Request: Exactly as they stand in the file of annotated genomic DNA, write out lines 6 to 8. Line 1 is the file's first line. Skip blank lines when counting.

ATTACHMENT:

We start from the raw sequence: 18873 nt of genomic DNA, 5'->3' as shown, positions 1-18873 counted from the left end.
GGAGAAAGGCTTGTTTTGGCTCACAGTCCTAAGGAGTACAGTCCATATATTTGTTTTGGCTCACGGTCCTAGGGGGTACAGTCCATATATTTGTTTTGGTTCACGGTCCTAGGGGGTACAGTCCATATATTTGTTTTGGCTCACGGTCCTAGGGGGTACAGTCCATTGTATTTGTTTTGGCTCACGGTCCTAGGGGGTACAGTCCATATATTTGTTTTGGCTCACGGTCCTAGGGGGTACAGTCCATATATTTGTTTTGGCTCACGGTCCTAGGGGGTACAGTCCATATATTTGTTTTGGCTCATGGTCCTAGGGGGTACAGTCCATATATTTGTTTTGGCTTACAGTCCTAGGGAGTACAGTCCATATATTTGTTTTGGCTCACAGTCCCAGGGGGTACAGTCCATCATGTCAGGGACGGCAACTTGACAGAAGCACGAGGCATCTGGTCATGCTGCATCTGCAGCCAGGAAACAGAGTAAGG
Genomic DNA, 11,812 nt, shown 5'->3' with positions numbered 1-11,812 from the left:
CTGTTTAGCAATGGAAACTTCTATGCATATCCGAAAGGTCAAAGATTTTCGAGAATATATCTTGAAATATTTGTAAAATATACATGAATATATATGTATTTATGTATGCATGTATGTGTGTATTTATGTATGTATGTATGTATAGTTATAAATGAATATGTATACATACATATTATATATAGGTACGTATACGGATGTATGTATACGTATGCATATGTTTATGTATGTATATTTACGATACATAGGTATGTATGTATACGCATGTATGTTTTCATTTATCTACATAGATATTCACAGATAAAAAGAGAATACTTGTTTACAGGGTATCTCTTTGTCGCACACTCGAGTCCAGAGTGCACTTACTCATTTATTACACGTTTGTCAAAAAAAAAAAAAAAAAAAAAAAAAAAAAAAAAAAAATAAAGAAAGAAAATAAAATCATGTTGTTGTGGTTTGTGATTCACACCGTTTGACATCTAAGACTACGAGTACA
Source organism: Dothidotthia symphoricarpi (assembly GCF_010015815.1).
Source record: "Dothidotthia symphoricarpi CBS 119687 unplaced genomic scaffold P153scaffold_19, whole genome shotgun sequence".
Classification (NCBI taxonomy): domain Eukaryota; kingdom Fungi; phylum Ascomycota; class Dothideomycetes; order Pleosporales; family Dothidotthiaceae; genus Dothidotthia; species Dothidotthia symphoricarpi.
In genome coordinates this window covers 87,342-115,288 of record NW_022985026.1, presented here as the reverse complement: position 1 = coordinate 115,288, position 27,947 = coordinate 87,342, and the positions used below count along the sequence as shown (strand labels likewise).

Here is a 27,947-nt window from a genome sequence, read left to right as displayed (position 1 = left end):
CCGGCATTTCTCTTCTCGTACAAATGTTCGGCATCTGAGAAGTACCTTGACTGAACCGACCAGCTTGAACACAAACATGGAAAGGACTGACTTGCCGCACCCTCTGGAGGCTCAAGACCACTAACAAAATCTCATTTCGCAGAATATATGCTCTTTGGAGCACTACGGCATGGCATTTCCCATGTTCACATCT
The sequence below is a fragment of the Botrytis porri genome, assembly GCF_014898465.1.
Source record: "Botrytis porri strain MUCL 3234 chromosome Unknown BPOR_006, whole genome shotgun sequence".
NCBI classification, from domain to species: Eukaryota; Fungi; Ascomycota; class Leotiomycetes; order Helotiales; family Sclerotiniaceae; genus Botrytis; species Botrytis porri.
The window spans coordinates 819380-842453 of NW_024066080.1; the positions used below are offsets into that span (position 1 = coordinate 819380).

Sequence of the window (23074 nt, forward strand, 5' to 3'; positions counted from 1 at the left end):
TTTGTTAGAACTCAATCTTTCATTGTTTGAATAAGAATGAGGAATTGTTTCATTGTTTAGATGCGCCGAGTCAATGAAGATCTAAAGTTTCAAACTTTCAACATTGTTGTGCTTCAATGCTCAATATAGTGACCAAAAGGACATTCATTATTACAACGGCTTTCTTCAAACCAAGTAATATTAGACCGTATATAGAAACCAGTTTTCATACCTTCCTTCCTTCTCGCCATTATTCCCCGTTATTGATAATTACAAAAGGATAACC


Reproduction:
Source record: "Dothidotthia symphoricarpi CBS 119687 unplaced genomic scaffold P153scaffold_19, whole genome shotgun sequence".
Classification (NCBI taxonomy): domain Eukaryota; kingdom Fungi; phylum Ascomycota; class Dothideomycetes; order Pleosporales; family Dothidotthiaceae; genus Dothidotthia; species Dothidotthia symphoricarpi.
In genome coordinates this window covers 87,342-115,288 of record NW_022985026.1, presented here as the reverse complement: position 1 = coordinate 115,288, position 27,947 = coordinate 87,342, and the positions used below count along the sequence as shown (strand labels likewise).